Tips for Managing Millennials
The bad news first: according to a 2016 Gallup study, a whopping 71% of millennials are either "not engaged" or "actively disengaged" at work. That means they have one foot out the door. To be fair, however, the majority of other workers, (68% Gen X, 67% Baby Boomer, and 55% Traditionalist) are also not engaged at work. That said, 33% of workers are millennials and that number is going to climb as baby boomers retire.
According to a Pew Research Center analysis of U.S. Labor Force data, millennials now outnumber each of the other generations of employees in the workforce. And, companies are taking a hard look at what to do to retain their brightest millennials. A ping pong table in the break room is a fun perk, but it does nothing to engage them. Communication skills training can help.
What Can a Manager Do With Millennials?
So, what can a manager do to engage their millennial employees? For all employees, opportunities to learn and grow top the list. But this issue is more important for millennials than Gen Xers or Baby Boomers. According to an Opinium Research online survey, millennials desire knowledge, feedback, and encouragement, and they expect continuous learning on the job.
A manager who provides personal development and a focus on learning has a retention edge. According to the survey, millennials say a commitment to their personal learning and development is more important that flexible work hours and cash bonuses. One in three, or 35% of the millennials surveyed, consider quality training and development programs a top company benefit.
Six Continuous Learning Options
What can you do to engage your millennials and provide them with the continuous learning they desire? For starters, provide:
1. Interesting and inspiring content, especially video training. Millennials grew up with computers and the Internet. They prefer YouTube to TV. And, video views on social media have become a mainstay of their daily diet.
What does that mean for learning? Hubspot conducted a survey, and asked the question: "When it comes to content, what do you closely pay attention to and what are you less attentive to (i.e. skim)." Video leads the list with 55% saying they pay close attention to video content.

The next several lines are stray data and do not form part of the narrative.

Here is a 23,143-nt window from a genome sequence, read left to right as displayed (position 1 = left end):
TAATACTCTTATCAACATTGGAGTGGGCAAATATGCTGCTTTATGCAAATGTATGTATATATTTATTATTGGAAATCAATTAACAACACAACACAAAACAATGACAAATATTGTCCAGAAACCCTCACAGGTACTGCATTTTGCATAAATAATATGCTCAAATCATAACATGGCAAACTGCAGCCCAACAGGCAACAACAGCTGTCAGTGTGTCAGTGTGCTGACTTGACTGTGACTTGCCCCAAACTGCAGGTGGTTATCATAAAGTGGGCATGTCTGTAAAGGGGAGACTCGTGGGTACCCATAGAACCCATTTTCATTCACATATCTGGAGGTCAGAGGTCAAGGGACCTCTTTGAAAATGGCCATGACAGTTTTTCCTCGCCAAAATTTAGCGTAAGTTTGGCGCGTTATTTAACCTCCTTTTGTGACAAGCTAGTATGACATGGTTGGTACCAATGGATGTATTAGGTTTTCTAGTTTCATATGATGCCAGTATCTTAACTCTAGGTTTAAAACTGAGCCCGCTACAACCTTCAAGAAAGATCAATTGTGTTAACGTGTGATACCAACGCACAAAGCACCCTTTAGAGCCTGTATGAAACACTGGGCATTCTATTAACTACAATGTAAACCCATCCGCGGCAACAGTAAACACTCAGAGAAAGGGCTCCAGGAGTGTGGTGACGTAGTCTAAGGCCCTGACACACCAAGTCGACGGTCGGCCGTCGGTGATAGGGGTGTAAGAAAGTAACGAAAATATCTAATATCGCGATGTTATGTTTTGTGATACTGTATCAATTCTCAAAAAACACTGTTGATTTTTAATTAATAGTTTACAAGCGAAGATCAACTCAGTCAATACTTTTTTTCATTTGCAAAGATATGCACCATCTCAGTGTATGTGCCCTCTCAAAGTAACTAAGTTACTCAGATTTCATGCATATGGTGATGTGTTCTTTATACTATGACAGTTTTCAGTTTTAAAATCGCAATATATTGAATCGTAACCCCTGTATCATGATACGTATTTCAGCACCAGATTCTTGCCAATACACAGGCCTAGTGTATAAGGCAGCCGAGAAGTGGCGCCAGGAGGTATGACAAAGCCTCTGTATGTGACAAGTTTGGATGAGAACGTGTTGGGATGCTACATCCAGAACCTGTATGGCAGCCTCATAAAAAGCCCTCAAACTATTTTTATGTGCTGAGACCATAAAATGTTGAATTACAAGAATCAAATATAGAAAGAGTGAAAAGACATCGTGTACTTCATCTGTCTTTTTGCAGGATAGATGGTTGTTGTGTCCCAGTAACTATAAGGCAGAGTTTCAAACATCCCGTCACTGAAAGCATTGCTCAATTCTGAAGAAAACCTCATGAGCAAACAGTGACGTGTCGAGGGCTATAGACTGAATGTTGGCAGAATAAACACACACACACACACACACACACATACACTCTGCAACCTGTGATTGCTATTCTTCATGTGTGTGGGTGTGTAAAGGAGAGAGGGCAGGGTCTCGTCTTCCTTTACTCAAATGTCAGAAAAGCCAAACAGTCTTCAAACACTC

The connection is clear. Offer inspiring video content to drive learning and you’ll meet millennials where they are. Even better, make engaging and inspiring training videos accessible on any device and millennials will tap in. Companies should also consider video-based microlearning. Not surprising, millennials, who grew up watching YouTube videos, find short video-based content attractive.
2. Blended learning on steroids. The Opinium Research also showed that traditional blended learning (eLearning and classroom training) doesn't fully quench millennials’ desire for knowledge. And, due to millennials’ shorter attention spans, traditional classroom training misses the mark.
The best training for millennials mixes delivery formats to maintain learner interest and provide continuous learning. Millennials benefit from a mix of coaching, rotational assignments, informal group learning (lunch and learns), self-directed study (eLearning, microlearning, on-the-job, and peer-to-peer collaboration), and classroom training.
3. Relevance. Malcolm Knowles' principles of andragogy speak of the importance of making sure training is relevant to the adult learner. When training millennials, it is critical. According to a usa businessreview article, “Top Tips for Training the Millennial Workforce,” content should quickly connect what they are learning to their jobs, the company, and their lives (or they will fast-forward, skip, or tune out). Millennials are accustomed to finding immediate answers to their questions. What they can’t get from technology is context. Make sure the training is relevant and helps learners connect the dots.
4. Mentoring. What better way to navigate the great divide between your older, more experienced employees and your youngest workers. The right seasoned employee matched with the right millennial could prove mutually beneficial. According to the Opinium Research, millennials value any opportunity to interact and learn from senior management. Many view mentoring and coaching as a developmental tool that will help develop their potential and fast-track their career. And, reverse mentoring, whereby millennials teach their mentors, offers big payoffs for both parties as well.
5. Feedback. Feedback can be a powerful form of learning. Gone are the days of the once and done performance appraisal. Today's millennials crave regular, honest, constructive feedback to fuel learning and growth. Gallup found that the more conversations managers have with their employees, the more engaged their employees become.
6. Coaching. While managers generally recognize the value of coaching, not all managers coach on a regular basis. Many coach as needed when a problem arises, or they coach when they see employee potential. The idea of regular coaching and feedback for every employee is often not common practice. However, like feedback, millennials see coaching as part of their manager's job and they expect it.
While the focus of this article is about engaging millennials, they are not unique in their desire to be engaged at work. It is important to note that employees of any generation can benefit from training and development, inspiring and relevant content, mentoring, feedback, and coaching. Employees of all ages want to know that their managers care about what they do, and they want to know that what they do matters. Millennials, however, are vocalizing their expectations. And, managers need to listen.
Michele Eby works for Media Partners as an instructional designer. She has worked in the training and development field for over 20 years.